It’s such a shame. I used to admire Gillette about 10 years ago, before I got disappointed with all the stuff they’re doing these days. I still shave with a classic Gillette Safety Razor, pictured below. I still keep my grandfather’s Gillette Heavy Duty Safety Razor, and plan to use that when my own breaks down. Things used to be simple and beautiful. Where did they go wrong?

The classic Gillette safety razor.

If you’d like to learn how to shave properly, check out my wet shaving guide. And there’s also a video, embedded below.

Image of ProGlide Razor courtesy of Gillette. Image of Merkur Heavy Duty Safety Razor courtesy of Wikipedia.

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A Guide To A Good Life, How To

How to shave with a safety razor – the video

In December of 2005, I wrote an article on wet shaving. Back then, there wasn’t a lot of shaving advice on the internet — at least none I could find. So I wrote the article with the sincere desire to help others like me, who were having a tough time with disposable razors and electric razors, and with constantly irritated faces and necks. For me, it got so bad at times that my whole face and neck would just bleed from every pore, every time I took a razor to my face. It was crazy.

What worked for me then was using a Gillette Mach 3 Razor, because I didn’t know better. I would use a safety razor from time to time, just to troubleshoot where my shaving techniques needed improving. Since then, I graduated to using the safety razor all the time. What helped me improve my shaving technique was watching mantic59‘s videos on YouTube about three years ago. I was really glad to find him again today so I could link to his videos. I haven’t seen them since, and I wasn’t sure if he was still around.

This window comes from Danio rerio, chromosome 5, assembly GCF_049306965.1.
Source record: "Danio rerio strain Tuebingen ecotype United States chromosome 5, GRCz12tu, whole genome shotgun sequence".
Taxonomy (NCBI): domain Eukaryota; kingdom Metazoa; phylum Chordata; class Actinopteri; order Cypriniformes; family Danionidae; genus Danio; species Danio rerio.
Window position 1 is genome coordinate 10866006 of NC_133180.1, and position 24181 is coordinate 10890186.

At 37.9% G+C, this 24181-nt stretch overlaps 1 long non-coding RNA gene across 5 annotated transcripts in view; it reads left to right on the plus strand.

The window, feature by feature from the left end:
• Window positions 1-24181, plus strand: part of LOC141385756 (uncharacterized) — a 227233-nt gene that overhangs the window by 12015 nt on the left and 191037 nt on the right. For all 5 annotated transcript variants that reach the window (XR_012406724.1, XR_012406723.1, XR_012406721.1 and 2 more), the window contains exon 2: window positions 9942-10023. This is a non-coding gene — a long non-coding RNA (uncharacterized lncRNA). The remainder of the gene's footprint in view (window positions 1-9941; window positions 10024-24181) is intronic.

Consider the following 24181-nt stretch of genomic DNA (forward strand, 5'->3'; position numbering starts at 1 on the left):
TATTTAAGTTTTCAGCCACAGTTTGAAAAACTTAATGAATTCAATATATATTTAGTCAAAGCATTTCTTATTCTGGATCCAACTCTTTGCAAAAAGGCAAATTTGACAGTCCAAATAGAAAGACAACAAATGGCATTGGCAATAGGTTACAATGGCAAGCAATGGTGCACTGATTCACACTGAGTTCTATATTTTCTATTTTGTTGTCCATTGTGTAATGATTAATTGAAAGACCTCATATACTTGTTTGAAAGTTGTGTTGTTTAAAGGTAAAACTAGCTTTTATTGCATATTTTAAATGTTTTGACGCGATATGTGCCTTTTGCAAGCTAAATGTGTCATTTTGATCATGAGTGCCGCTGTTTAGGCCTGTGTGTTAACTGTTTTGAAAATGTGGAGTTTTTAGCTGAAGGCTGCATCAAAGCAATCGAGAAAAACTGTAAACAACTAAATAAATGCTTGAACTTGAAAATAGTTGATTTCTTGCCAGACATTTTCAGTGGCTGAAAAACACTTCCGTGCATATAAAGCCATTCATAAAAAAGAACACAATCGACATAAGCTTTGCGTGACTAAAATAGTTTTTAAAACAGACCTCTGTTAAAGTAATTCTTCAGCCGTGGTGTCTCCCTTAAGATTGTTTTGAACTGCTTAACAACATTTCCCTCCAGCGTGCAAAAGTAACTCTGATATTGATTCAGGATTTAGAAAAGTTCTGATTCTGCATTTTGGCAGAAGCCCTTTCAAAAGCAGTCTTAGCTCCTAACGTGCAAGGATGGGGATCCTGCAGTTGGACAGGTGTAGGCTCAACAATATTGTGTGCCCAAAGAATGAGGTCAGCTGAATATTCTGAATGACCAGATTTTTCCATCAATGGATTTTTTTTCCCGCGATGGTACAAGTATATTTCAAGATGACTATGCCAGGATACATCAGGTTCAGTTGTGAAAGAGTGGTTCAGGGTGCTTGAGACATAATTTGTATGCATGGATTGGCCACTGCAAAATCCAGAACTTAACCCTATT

Now that it’s been more than a few years since I wrote the original article, I thought I’d update it with a how-to video on wet shaving with a safety razor, where I show how a typical shave goes for me. I shot the video in 720p HD, with the wonderful Olympus PEN E-P2. My wife acted as my trusty camera-woman.

Shaving is an art, and it has to be learned. It doesn’t come naturally to us. One’s shaving form must by necessity differ, depending on the type of shaving utensil used: straight blade, safety razor, disposable razor, electric razor, etc. For me, a safety razor is the perfect balance between sustainability and shave quality, and that’s what I’m going to talk about here and in the video.

A straight blade is too scary for me. There’s that potential of slitting one’s throat. A safety razor still gives you the benefit of shaving with a sharp blade, but this time it’s contained within an apparatus that won’t let it cut your throat. A disposable razor, whether it has one, two, three, four or five (who cares!) blades, doesn’t offer as good a shave, because it’s less maneuverable, it’s made to be even safer — or in this case, useless — and creates non-recyclable waste, thus polluting the environment.

Just think how many blades and handles you use every year — all of those end up in a landfill. They can’t be recycled, because the plastic can’t be separated from the steel. It’s waste that can be easily avoided. On the other hand, all you throw away from a safety razor is a thin steel blade, which is perfectly recyclable. The razor itself lasts practically forever, which is why the companies that make shaving products would rather you get the disposable stuff. I say consequences have to trump profits sometimes, even in a capitalist society.

And, as Cary Grant says in “Mr. Blandings Builds His Dream House”, I like a safety razor because “I prefer the clean sweep of tempered steel as it glides across my face.” Yes indeed, Cary, yes indeed.

I hope you enjoy the video and come away from it with a better appreciation for the art of shaving, and with a few tips that will help you get a better shave!